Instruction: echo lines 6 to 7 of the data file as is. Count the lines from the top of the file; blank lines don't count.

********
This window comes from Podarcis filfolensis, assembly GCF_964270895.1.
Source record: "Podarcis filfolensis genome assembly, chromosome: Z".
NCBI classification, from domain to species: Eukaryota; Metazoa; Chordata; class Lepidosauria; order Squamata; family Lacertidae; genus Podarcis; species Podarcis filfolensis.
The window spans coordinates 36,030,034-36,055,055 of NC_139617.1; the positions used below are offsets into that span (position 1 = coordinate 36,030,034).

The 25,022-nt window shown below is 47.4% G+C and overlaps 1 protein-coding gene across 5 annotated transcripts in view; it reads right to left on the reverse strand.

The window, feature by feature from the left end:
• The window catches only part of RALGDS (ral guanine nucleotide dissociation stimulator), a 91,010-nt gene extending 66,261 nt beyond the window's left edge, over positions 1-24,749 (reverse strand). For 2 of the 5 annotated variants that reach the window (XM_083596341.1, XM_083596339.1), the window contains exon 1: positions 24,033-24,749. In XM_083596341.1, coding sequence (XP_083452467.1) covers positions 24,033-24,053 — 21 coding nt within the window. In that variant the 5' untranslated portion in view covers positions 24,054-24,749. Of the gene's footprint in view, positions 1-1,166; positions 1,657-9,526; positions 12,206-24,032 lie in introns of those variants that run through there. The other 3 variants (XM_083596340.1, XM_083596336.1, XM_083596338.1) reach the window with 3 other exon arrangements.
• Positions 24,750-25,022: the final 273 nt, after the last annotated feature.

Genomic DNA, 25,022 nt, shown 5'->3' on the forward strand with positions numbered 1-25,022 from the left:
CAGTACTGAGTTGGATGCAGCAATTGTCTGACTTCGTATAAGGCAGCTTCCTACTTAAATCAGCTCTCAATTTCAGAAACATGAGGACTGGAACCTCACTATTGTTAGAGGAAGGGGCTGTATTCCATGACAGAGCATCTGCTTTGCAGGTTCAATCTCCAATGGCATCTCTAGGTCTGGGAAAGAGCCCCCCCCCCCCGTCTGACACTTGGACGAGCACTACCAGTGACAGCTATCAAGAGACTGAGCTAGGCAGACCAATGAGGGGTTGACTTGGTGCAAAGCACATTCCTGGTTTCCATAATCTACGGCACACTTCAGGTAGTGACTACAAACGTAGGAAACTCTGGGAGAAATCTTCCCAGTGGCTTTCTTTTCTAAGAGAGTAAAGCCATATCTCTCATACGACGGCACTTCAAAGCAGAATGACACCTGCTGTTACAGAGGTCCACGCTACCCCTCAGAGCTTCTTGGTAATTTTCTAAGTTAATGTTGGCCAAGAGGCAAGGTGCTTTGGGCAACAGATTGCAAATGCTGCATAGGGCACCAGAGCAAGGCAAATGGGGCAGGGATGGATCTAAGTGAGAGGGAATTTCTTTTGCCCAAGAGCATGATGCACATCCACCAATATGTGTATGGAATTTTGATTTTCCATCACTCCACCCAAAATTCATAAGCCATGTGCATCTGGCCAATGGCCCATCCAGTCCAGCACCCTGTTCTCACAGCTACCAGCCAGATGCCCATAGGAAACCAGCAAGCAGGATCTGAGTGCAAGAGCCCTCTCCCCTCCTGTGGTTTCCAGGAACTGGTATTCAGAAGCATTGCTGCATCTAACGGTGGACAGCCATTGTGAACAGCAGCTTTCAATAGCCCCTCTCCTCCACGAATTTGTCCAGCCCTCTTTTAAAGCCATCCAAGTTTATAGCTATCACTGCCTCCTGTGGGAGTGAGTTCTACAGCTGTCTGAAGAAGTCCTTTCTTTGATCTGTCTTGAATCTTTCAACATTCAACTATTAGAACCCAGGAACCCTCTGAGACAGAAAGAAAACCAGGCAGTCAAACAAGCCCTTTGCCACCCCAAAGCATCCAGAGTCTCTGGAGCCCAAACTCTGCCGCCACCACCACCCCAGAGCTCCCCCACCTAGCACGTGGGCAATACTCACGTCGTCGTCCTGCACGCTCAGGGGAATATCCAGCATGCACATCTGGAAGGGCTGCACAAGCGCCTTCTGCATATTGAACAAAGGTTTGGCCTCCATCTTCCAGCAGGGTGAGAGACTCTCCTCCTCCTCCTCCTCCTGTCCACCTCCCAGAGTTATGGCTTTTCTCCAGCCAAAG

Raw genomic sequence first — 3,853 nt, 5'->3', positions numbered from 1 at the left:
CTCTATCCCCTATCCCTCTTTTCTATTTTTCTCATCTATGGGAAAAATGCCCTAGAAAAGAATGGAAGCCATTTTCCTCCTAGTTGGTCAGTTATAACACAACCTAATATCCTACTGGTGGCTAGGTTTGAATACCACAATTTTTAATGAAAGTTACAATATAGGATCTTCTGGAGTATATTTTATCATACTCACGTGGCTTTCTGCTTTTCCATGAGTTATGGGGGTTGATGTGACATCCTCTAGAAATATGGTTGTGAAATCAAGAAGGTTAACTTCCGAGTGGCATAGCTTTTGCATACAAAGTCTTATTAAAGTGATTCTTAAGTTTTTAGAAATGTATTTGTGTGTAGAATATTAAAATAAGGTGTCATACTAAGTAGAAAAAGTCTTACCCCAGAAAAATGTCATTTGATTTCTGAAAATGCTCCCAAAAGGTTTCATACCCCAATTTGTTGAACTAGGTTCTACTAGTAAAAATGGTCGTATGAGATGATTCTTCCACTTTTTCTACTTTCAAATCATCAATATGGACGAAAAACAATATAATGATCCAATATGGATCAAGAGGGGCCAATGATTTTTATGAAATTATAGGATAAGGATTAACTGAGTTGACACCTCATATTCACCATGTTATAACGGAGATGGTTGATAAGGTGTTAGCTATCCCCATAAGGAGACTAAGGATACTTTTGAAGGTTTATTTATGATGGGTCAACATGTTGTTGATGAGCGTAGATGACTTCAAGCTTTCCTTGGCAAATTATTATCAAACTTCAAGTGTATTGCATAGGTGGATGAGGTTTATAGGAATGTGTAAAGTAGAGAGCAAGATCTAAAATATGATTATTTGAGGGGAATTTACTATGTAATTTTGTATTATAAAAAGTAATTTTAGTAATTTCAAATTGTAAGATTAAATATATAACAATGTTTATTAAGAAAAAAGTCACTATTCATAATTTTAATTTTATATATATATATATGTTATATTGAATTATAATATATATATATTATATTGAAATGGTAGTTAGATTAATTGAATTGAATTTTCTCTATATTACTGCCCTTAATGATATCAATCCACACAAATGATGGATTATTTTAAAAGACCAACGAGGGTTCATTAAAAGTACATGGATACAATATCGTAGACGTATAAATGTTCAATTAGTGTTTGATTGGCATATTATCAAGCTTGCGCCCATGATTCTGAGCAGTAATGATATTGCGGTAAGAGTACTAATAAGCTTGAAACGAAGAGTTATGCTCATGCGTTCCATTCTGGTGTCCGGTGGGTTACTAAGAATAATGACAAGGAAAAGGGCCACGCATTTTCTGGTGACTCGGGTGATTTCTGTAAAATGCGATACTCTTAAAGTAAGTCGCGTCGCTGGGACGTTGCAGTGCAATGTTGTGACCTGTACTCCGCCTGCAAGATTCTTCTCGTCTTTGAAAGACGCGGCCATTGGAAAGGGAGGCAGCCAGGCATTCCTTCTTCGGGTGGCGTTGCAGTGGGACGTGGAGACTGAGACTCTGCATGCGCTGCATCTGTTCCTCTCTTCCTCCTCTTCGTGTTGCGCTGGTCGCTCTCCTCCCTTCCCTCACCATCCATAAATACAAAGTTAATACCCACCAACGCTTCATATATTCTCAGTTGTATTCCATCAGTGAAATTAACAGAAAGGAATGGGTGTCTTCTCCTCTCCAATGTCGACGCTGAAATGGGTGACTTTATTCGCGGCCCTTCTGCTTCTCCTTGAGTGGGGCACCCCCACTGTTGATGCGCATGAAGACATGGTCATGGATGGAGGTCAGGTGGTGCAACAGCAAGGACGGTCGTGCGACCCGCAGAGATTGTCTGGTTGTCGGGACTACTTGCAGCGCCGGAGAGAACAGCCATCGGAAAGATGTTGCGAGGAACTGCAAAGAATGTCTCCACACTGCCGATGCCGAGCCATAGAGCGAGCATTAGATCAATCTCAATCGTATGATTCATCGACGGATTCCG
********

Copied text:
The window, feature by feature from the left end:
• The window catches only part of RALGDS (ral guanine nucleotide dissociation stimulator), a 91,010-nt gene extending 66,261 nt beyond the window's left edge, over positions 1-24,749 (reverse strand). For 2 of the 5 annotated variants that reach the window (XM_083596341.1, XM_083596339.1), the window contains exon 1: positions 24,033-24,749. In XM_083596341.1, coding sequence (XP_083452467.1) covers positions 24,033-24,053 — 21 coding nt within the window. In that variant the 5' untranslated portion in view covers positions 24,054-24,749. Of the gene's footprint in view, positions 1-1,166; positions 1,657-9,526; positions 12,206-24,032 lie in introns of those variants that run through there. The other 3 variants (XM_083596340.1, XM_083596336.1, XM_083596338.1) reach the window with 3 other exon arrangements.